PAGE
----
Okanagan cherry farmers had high hopes for a bumper crop when the season began, but Mother Nature’s moodiness has them scaling back their expectations.
“The original estimate was 12 million pounds (of cherries), which would have been a record, but almost immediately … the estimate went to nine million pounds, and that was heat related” said Alan Tyabji, the CEO of BC Tree Fruit. Then the rain started to come down, and the estimates fell further, to 7.5 million pounds.
It’s not the worst year farmers have ever seen. When Tyabji’s career began three million pounds was the norm, and it continued to grow each year.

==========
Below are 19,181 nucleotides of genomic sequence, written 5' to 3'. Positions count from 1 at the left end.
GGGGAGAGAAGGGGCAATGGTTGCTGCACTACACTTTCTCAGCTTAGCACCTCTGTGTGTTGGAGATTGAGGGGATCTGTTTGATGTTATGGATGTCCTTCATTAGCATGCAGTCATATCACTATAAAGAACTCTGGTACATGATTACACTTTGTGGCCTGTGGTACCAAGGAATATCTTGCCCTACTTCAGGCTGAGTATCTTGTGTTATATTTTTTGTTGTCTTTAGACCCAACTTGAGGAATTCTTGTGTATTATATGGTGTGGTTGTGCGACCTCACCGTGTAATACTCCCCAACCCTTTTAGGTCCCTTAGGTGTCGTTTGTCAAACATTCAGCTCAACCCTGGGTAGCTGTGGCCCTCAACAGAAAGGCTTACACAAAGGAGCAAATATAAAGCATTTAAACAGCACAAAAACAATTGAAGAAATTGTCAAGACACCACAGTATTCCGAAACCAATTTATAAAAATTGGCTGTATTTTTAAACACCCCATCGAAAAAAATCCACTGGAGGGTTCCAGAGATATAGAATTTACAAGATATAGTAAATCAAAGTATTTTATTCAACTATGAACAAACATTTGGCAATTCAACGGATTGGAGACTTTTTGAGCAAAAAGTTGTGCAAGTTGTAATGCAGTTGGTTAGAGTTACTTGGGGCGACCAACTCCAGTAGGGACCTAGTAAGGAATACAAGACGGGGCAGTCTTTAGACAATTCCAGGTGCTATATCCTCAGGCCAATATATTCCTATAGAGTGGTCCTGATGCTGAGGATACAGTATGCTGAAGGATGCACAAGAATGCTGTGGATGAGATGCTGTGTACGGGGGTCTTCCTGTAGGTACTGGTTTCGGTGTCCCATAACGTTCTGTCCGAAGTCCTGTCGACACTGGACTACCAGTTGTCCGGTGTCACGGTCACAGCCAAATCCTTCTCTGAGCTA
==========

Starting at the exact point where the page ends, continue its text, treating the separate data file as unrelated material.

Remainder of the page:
“Our objective is to keep our customers happy,” he said. “We can keep them satisfied, but they’re not thrilled because they’d like more.”
Who won’t likely be happy is the growers who have been able to produce significantly less export-worthy cherries this season due to the weather.
“We expected to ship 3.5 million pounds and we were surprised to see there are 2 million,” he said.
Market returns, however, are fine.
Tyabji said noting that low supply and high demand is an ideal position for making money.